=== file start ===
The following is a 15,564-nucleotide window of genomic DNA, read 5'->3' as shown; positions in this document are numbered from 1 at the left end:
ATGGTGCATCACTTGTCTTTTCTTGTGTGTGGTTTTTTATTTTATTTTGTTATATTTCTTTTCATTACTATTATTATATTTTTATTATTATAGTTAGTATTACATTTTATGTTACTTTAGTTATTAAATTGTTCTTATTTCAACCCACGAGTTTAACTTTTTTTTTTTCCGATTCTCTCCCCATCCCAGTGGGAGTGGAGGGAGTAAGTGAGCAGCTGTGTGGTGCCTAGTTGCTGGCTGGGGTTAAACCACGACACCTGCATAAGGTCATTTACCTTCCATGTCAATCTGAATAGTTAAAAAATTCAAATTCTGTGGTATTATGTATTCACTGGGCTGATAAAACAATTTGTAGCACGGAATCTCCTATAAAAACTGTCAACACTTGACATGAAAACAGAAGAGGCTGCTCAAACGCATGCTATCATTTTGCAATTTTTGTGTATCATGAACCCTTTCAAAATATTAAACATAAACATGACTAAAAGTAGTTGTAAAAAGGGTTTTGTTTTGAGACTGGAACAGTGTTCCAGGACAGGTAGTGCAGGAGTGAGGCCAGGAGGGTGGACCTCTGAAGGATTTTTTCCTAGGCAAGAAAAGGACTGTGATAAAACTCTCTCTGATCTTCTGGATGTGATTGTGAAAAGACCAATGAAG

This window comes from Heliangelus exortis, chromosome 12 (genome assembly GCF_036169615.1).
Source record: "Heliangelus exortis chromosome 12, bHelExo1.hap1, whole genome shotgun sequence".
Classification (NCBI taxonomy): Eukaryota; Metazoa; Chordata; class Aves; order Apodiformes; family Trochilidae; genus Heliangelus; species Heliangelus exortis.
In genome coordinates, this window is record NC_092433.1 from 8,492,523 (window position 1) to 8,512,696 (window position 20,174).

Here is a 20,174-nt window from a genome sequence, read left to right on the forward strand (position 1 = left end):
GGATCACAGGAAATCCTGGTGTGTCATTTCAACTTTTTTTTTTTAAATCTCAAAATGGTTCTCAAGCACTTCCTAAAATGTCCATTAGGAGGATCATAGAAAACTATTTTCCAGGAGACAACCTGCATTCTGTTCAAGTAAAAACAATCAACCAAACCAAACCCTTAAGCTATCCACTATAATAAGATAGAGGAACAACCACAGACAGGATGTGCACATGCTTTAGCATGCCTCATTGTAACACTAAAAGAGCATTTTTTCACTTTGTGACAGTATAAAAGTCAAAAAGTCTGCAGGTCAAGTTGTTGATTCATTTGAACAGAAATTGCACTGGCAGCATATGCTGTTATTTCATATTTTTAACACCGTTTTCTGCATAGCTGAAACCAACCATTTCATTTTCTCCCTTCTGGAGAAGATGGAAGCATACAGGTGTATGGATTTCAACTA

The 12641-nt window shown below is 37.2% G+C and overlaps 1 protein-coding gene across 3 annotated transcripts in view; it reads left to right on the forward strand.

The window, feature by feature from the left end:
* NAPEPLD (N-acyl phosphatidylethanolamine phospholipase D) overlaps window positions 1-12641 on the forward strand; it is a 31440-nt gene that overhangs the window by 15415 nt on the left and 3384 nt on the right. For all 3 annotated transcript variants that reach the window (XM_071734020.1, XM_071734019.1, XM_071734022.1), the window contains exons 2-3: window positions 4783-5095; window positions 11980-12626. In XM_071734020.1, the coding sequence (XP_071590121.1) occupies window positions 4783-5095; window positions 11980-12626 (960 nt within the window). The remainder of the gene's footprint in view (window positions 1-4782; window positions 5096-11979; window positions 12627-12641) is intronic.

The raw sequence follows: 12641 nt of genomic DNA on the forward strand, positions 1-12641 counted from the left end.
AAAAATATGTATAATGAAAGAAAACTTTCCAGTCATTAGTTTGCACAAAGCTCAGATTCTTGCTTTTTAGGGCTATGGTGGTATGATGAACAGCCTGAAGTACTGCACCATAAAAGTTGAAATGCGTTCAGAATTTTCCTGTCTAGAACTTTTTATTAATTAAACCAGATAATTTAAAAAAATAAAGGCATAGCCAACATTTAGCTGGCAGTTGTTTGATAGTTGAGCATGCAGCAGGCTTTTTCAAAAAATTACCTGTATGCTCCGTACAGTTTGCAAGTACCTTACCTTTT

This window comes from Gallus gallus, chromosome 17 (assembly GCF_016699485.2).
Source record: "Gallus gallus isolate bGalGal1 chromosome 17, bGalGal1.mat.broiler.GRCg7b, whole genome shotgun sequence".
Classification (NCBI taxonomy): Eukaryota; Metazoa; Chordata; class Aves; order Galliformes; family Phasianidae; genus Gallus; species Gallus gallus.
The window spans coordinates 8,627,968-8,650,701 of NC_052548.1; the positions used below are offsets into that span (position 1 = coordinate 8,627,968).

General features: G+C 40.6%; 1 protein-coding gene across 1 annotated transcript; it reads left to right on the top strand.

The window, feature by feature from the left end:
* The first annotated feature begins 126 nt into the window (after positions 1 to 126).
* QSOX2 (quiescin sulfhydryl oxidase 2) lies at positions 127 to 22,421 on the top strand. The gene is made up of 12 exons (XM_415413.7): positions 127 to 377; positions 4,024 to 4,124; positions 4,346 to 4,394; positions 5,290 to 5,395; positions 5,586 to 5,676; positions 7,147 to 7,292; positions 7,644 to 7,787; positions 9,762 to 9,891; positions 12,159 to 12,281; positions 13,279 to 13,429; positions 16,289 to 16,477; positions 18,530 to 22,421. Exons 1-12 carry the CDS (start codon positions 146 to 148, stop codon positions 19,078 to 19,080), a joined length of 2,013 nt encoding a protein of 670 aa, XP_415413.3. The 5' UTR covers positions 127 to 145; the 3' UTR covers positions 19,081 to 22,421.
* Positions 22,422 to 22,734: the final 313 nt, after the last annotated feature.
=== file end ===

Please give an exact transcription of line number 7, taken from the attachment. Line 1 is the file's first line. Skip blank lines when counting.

Here is a 20,174-nt window from a genome sequence, read left to right on the forward strand (position 1 = left end):